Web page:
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ALAN D. KING Department of Virus Diseases, Department of Biologics Research, and Division of Biometrics, Walter Reed Army Institute of Research, Silver Spring, Maryland; Department of Medicine and the Center for Vaccine Development, University of Maryland School of Medicine, Baltimore, Maryland; Military Infectious Disease Research Program, United States Army Medical Research and Materiels Command, Fort Detrick, Frederick, Maryland

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HUO-SHU HOUNG Department of Virus Diseases, Department of Biologics Research, and Division of Biometrics, Walter Reed Army Institute of Research, Silver Spring, Maryland; Department of Medicine and the Center for Vaccine Development, University of Maryland School of Medicine, Baltimore, Maryland; Military Infectious Disease Research Program, United States Army Medical Research and Materiels Command, Fort Detrick, Frederick, Maryland

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DOUGLAS TANG Department of Virus Diseases, Department of Biologics Research, and Division of Biometrics, Walter Reed Army Institute of Research, Silver Spring, Maryland; Department of Medicine and the Center for Vaccine Development, University of Maryland School of Medicine, Baltimore, Maryland; Military Infectious Disease Research Program, United States Army Medical Research and Materiels Command, Fort Detrick, Frederick, Maryland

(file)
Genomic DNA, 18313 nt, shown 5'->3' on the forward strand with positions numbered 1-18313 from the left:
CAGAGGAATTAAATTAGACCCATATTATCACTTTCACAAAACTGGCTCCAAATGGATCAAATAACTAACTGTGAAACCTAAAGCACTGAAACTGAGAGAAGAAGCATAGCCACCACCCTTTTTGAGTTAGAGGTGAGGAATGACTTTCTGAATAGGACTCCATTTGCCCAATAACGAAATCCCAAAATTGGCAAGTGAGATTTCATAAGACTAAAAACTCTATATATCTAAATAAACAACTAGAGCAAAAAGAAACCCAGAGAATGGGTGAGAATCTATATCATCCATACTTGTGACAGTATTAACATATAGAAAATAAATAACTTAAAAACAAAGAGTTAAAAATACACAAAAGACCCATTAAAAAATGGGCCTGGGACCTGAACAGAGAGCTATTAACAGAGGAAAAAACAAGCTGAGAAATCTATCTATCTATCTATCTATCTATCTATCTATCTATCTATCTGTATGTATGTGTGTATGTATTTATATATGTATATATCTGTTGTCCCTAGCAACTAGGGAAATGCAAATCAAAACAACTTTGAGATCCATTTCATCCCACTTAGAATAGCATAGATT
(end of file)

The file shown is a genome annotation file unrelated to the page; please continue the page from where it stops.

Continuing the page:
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JOHN M. SCHERER Department of Virus Diseases, Department of Biologics Research, and Division of Biometrics, Walter Reed Army Institute of Research, Silver Spring, Maryland; Department of Medicine and the Center for Vaccine Development, University of Maryland School of Medicine, Baltimore, Maryland; Military Infectious Disease Research Program, United States Army Medical Research and Materiels Command, Fort Detrick, Frederick, Maryland

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CHARLES H. HOKE JR. Department of Virus Diseases, Department of Biologics Research, and Division of Biometrics, Walter Reed Army Institute of Research, Silver Spring, Maryland; Department of Medicine and the Center for Vaccine Development, University of Maryland School of Medicine, Baltimore, Maryland; Military Infectious Disease Research Program, United States Army Medical Research and Materiels Command, Fort Detrick, Frederick, Maryland